We have to stop running and take our places in the circle and face ourselves in front of each other. That is to say, to face how limited and uninteresting we are. Every one of us has to do this in front of everybody else. At that point, we have grown up. Nothing can let us escape this confrontation…. We have to come to terms with ourselves, with how bad we are, how limited we are, how short our life is.
I was told not too long ago about a group icebreaker exercise at a conference in which participants were asked to organize themselves along a line measuring two poles of extreme view about climate change: everything’s-fine-business-as-usual, and too-late-now-we’re-fucked. The point of the exercise was to compel people to speak with others in the group and get to know one another better. It was also to highlight how we negotiate our sense of ourselves in respect to other people, according to our values and personal perceptions. The exercise forces the participants to analyse one another according to the starting proposition, and to dig into the complexity of the beliefs held by oneself and by other people. To analyse, categorise… to tap into that bottomless well of judgment that allows us to manipulate our world so adroitly, and to build entire complex civilisations based on a zillion interconnected calculations.
My own response – and also that of the friend who was telling me about her experience – was to question the premise itself. Why set such an exercise on a group of people who could potentially meet together with great goodwill? What purpose does it serve to ‘keep them in their place’? We agreed: take the two ends of the line, and join them together into a circle. Allow them to move around.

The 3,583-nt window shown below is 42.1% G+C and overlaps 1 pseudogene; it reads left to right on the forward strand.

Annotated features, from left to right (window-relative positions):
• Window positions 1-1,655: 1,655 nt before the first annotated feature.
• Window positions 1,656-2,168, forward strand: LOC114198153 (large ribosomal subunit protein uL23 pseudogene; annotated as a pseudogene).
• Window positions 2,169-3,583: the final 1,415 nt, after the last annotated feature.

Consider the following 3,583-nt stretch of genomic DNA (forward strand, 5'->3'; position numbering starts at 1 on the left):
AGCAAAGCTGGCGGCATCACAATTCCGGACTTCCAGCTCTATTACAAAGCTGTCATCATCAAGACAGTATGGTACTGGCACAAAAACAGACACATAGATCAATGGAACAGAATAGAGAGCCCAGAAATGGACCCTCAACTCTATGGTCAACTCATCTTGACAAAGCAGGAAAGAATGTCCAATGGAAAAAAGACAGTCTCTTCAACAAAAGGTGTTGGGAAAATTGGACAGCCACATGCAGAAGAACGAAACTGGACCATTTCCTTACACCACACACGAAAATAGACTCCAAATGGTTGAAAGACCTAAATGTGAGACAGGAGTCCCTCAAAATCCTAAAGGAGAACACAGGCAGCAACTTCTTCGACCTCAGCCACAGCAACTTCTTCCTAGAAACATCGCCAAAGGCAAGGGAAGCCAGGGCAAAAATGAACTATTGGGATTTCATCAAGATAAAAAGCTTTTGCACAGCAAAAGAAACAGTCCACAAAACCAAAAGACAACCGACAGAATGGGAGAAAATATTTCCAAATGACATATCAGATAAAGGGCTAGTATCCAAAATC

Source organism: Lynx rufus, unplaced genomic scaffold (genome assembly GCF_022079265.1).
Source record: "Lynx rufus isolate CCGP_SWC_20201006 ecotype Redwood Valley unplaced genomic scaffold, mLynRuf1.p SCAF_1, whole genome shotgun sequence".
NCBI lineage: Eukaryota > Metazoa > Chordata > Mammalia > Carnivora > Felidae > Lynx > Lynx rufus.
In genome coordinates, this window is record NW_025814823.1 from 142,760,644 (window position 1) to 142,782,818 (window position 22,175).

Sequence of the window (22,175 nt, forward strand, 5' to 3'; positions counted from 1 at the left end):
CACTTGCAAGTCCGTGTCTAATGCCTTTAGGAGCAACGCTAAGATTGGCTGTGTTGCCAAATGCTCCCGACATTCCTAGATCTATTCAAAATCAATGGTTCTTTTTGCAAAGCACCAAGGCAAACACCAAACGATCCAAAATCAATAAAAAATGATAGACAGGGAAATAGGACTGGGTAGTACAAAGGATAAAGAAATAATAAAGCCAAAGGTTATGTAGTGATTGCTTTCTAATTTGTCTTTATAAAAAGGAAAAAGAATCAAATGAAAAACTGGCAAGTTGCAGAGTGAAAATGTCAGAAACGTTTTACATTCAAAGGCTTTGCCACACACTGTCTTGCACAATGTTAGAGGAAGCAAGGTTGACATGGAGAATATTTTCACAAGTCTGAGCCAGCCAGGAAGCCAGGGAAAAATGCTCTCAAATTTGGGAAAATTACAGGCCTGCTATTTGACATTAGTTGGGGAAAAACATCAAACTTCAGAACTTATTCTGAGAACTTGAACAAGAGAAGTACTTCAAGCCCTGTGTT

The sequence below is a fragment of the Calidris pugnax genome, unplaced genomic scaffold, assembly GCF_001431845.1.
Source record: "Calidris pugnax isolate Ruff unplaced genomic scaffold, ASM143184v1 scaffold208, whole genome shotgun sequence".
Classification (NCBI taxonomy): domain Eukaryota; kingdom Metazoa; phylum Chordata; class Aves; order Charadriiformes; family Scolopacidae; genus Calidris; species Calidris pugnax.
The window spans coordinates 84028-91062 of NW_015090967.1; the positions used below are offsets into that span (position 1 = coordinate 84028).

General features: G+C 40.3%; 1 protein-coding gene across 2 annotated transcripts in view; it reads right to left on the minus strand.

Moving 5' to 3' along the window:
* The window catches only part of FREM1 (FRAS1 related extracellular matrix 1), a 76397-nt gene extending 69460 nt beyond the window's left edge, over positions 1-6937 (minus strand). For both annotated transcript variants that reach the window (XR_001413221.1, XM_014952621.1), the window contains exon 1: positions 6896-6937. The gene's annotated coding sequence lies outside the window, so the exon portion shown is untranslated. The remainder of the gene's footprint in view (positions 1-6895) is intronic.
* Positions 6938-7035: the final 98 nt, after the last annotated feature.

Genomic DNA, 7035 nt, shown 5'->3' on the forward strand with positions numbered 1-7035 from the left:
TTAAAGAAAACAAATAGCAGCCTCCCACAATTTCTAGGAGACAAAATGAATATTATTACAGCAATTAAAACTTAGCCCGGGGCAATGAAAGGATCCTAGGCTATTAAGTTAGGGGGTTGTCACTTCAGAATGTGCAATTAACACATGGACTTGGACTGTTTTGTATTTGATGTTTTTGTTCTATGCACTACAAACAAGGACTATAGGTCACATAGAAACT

I don’t know much about the use of the circle as a sacred space, but my gut instinct is to respect it, and to resent its misuse. There was much made of the Round Table, but that was a political tool and damn it if Arthur wasn’t still king – he wasn’t that committed to equality. And as for ridicule… well, I guess we can all stoop so low. I know I can; I was taught by the best.
But isn’t that the point of the circle? It symbolises containment. It holds the bad stuff as well as the good, it holds the destructive impulse as well as the creative, which work together – no up without down, no near without far, no joy without anger, no relief without pain. Not for nothing do they call it the circle of life. How do we cope with the bad stuff? Do we put it over there, at the other side of the room, on the other end of the line? Is it carried around in someone else? Or is it right there in the mirror? It’s really hard to look at that mirror, and not become overwhelmed.
Dear Anhrefn – ever on the ball, ever humble – gave me the gift of this poem a few months back. I’ll just copy the comment in full, as it is a fitting way to end this musing about circles:
I offer you words that are a balm to me, not mine but Louis MacNiece’s. It is a reminder that we are none of us alone, an invitation to ‘join hands’. It is called ‘Wolves’.
I do not want to be reflective any more
Envying and despising unreflective things
Finding pathos in dogs and undeveloped handwriting
And young girls doing their hair and all the castles of sand
Flushed by the children’s bedtime, level with the shore.
The tide comes in and goes out again, I do not want
To be always stressing either its flux or its permanence,
I do not want to be a tragic or philosophic chorus
But to keep my eye only on the nearer future
And after that let the sea flow over us.
Come then all of you, come closer, form a circle,
Join hands and make believe that joined
Hands will keep away the wolves of water
Who howl along our coast. And be it assumed
That no one hears them among the talk and laughter.
I hope there are lines here that purr for you when you pick them up. We must all come closer, join hands and defeat the howling together with our laughter.